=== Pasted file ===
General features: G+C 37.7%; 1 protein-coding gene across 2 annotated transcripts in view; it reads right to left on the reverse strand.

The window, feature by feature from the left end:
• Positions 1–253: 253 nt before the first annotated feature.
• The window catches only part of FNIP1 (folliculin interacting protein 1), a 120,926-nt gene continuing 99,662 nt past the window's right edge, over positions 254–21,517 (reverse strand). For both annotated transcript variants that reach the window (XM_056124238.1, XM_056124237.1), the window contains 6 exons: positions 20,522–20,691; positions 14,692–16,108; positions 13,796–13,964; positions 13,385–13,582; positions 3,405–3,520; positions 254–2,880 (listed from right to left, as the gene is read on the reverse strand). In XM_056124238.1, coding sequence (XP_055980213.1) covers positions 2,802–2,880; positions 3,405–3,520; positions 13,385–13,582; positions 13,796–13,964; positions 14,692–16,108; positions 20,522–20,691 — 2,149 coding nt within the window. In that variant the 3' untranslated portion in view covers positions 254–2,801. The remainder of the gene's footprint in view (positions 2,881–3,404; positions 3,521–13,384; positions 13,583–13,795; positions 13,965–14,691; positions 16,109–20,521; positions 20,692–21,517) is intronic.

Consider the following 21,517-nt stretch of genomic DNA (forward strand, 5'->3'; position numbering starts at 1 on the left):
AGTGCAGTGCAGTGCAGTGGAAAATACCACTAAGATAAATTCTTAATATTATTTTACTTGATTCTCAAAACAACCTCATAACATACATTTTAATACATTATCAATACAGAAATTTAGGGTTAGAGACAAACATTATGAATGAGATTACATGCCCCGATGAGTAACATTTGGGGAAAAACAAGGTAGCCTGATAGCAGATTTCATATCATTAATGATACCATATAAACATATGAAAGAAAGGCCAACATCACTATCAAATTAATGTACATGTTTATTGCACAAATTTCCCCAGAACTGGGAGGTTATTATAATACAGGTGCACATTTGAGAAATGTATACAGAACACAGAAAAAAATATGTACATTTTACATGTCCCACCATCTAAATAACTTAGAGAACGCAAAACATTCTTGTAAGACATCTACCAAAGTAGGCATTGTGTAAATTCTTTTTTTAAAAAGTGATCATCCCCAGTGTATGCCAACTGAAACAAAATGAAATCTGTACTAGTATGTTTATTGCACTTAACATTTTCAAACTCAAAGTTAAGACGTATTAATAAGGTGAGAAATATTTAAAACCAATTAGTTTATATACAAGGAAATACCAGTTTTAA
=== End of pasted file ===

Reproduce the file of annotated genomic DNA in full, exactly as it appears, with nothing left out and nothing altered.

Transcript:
General features: G+C 37.7%; 1 protein-coding gene across 2 annotated transcripts in view; it reads right to left on the reverse strand.

The window, feature by feature from the left end:
• Positions 1–253: 253 nt before the first annotated feature.
• The window catches only part of FNIP1 (folliculin interacting protein 1), a 120,926-nt gene continuing 99,662 nt past the window's right edge, over positions 254–21,517 (reverse strand). For both annotated transcript variants that reach the window (XM_056124238.1, XM_056124237.1), the window contains 6 exons: positions 20,522–20,691; positions 14,692–16,108; positions 13,796–13,964; positions 13,385–13,582; positions 3,405–3,520; positions 254–2,880 (listed from right to left, as the gene is read on the reverse strand). In XM_056124238.1, coding sequence (XP_055980213.1) covers positions 2,802–2,880; positions 3,405–3,520; positions 13,385–13,582; positions 13,796–13,964; positions 14,692–16,108; positions 20,522–20,691 — 2,149 coding nt within the window. In that variant the 3' untranslated portion in view covers positions 254–2,801. The remainder of the gene's footprint in view (positions 2,881–3,404; positions 3,521–13,384; positions 13,583–13,795; positions 13,965–14,691; positions 16,109–20,521; positions 20,692–21,517) is intronic.

Consider the following 21,517-nt stretch of genomic DNA (forward strand, 5'->3'; position numbering starts at 1 on the left):
AGTGCAGTGCAGTGCAGTGGAAAATACCACTAAGATAAATTCTTAATATTATTTTACTTGATTCTCAAAACAACCTCATAACATACATTTTAATACATTATCAATACAGAAATTTAGGGTTAGAGACAAACATTATGAATGAGATTACATGCCCCGATGAGTAACATTTGGGGAAAAACAAGGTAGCCTGATAGCAGATTTCATATCATTAATGATACCATATAAACATATGAAAGAAAGGCCAACATCACTATCAAATTAATGTACATGTTTATTGCACAAATTTCCCCAGAACTGGGAGGTTATTATAATACAGGTGCACATTTGAGAAATGTATACAGAACACAGAAAAAAATATGTACATTTTACATGTCCCACCATCTAAATAACTTAGAGAACGCAAAACATTCTTGTAAGACATCTACCAAAGTAGGCATTGTGTAAATTCTTTTTTTAAAAAGTGATCATCCCCAGTGTATGCCAACTGAAACAAAATGAAATCTGTACTAGTATGTTTATTGCACTTAACATTTTCAAACTCAAAGTTAAGACGTATTAATAAGGTGAGAAATATTTAAAACCAATTAGTTTATATACAAGGAAATACCAGTTTTAA